Disclaimer: I do not own Harry Potter.
That Awful Day
Petunia Dursley sat in her kitchen, her hands shaking as she stared into space. Vernon had lumbered upstairs and gone to bed, and her poor Dudley ... she shuddered as the image of Dudley surfaced in her mind. He was upstairs in his own bed, weak and shaken. Not that long before, he'd been violently ill. She had wanted to stay with him, to comfort him through the night, but he had told her that he would be okay, and practically begged her to leave the room. Reluctantly, she had done so, but her instincts were screaming at her to go back to him and stay with him as the night progressed.
And that Potter brat ... another shudder rippled through Petunia's body, but this one was of revulsion. Harry Potter, with that messy mop of black hair,, those filthy round-rimmed glasses, and those eyes, those despicable, grotesque, probing, judging eyes that looked at Petunia, the eyes that screamed betrayal whenever they gazed upon her. How could you treat me like that? they seemed to say, and that only drove Petunia into a further fury. The boy had no right, absolutely no right, to look at her that way.
As she wrapped her quaking hands around her tea mug, she thought back over the events of the evening. Her tea had gone cold, but she didn't seem to care; she hadn't taken a sip of it in a long time. Her mind was churning and frothing with so many negative emotions, it was so hard to differentiate between them. Terror, grief, fury, and hatred roiled through her in equal measure.
I knew it, she thought, and her face showed an expression of pure venom. I knew this would happen. I never wanted anything to do with Lily's lot, because I knew they would hurt my family. And I was right.
She remembered back to a time when she had heard her precious, naive, trusting little sister discussing Dementors with that vile boy, Severus Snape. She recalled a similar shudder of equal fear and disgust travelling up her spine as the two spoke of them. She thought back to the countless nights when she had tried to tell herself over and over again that it was better for her not to go to that freak school, because then she would never have to worry about demonic creatures like those. This was only marginally successful, for the raw jealousy that Lily had the perfect life was always ripping through her, threatening to swallow her whole.
She and Lily used to be so incredibly close, she reflected, and then magic had stolen her, made her truly unrecognizable from the little girl who used to play dolls with her, and always ask for Petunia's approval whenever she wanted to do anything. She remembered that dark day when everything changed, when Lily started to show her things that made dread bubble in her stomach. There had been that freaky trick with the swings, and the equally bizarre one with the flower petals. When she had been alone, she had tried with all her might to do those things, too, but it never worked. She wasn't like spoiled, perfect, pampered, I-Can-Do-No-Wrong Princess Lily.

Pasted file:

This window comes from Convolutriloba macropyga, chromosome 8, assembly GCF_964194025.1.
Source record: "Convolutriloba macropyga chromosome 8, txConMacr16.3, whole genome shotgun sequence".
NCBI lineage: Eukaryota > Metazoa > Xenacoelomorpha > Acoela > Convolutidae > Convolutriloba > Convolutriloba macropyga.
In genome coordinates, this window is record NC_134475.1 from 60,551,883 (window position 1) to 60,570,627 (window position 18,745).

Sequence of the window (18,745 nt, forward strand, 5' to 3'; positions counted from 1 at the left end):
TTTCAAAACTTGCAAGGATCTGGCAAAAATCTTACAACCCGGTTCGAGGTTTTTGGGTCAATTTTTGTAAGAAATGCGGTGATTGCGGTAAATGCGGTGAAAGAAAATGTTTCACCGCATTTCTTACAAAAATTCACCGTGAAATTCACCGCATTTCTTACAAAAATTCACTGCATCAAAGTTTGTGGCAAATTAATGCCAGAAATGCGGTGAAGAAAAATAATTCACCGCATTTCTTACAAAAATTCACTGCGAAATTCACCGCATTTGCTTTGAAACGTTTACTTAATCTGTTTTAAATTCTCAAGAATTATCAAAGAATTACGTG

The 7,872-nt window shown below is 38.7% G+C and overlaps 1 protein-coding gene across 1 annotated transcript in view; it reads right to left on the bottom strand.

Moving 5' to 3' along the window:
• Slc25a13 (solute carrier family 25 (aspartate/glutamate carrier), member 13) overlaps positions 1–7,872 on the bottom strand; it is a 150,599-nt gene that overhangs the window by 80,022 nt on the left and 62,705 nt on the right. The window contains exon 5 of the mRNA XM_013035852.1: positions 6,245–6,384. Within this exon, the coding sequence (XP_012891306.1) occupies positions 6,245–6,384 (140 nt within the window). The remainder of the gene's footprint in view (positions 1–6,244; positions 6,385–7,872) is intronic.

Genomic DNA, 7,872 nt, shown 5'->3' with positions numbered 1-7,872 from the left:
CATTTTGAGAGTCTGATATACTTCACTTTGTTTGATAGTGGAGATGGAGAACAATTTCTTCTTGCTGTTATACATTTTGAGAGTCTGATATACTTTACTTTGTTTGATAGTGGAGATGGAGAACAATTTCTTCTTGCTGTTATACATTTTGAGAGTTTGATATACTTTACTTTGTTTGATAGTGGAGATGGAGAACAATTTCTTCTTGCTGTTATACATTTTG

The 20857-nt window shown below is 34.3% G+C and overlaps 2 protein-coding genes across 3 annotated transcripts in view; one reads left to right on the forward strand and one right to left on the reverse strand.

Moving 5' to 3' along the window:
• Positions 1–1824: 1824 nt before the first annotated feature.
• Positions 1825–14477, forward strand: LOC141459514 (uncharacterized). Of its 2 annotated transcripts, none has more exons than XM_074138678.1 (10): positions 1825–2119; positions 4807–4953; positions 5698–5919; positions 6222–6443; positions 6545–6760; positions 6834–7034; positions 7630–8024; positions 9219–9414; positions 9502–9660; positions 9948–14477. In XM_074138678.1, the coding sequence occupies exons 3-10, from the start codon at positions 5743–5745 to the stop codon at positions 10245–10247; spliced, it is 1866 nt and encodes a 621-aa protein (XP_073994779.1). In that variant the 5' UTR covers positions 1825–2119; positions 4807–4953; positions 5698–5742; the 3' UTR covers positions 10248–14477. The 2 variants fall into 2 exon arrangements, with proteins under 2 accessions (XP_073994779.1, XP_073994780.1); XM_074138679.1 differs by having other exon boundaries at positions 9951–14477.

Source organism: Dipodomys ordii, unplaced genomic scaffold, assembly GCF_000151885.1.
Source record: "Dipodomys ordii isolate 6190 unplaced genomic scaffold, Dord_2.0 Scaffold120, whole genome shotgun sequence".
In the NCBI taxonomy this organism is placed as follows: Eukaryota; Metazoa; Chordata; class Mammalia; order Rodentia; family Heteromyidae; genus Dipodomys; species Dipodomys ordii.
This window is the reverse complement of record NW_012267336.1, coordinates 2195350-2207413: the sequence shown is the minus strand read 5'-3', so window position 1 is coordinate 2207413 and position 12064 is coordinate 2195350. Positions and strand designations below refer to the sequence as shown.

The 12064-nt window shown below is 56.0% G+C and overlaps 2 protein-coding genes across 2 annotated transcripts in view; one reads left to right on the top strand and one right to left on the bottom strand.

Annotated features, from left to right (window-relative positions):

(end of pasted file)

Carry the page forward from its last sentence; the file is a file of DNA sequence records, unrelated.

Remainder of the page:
Bitterly, she thought of how the Dementors had touched her family anyway, even though she'd never been able to go to the freak school. If she had, she snarled to herself, she might have been able to save her Dudders, just like Lily had saved Harry from the monster trying to destroy him. No! she instantly thought, horrified by where her mind was going. If my sister had seen that world for what it truly was, then neither Harry nor Dudley would have to be saved in the first place.
Well, you should be grateful Harry was around to do so, especially with how Dudley has always treated him, a persistent voice nagged at her, and she mentally cringed back from it. That voice sounded far too much like Lily's for comfort, and it always spoke truths that crushed her to her core. You should be grateful to him rather than hating him and treating him like less than dirt. How could you do that to my baby? Who are you, Petunia?
Petunia was truly sick of her conflicting emotions, especially this one. Guilt. Because deep down, she knew she treated Harry abominably, but she couldn't seem to stop. And the longer it went on, the more angrily her conscience spoke to her. But it was a vicious cycle, and she knew it would never end. The anger at what her sister had become, her fury at Albus Dumbledore, whose awful voice from tonight's accursed letter still echoed through her mind, for putting her and her precious family in this situation, her abhorrence and terror towards the thing currently upstairs in the second bedroom, her spite and envy at the man who had loved Lily and had helped bring about Petunia's misery, warred with the guilt eating her alive every single time she looked into Harry's emerald eyes, and the sorrow and grief when she thought back on who Lily used to be.
Because that was the crux of it. A part of her which she rarely thought about, a part she tried insistently to bury, mourned for her little sister, the girl she had promised to always love and protect, and she had failed. She had let Lily go to that world, find a place in it, and subsequently die for it. Her little sister left her emotionally years ago, and now there was no physical presence of her left either, except in the boy who had her green eyes, and who had, she thought as her heart clenched with a surge of emotion, saved her son's life.
And then, Petunia did something she swore she would never do again. She had promised herself, on the first night that she and Vernon had been burdened with Harry, to never let it happen. But now, as she finally let go of her teacup, the overwhelming emotions were too much for her, and she broke her promise. Petunia Dursley lay her head on the kitchen table, closed her eyes, and began to sob.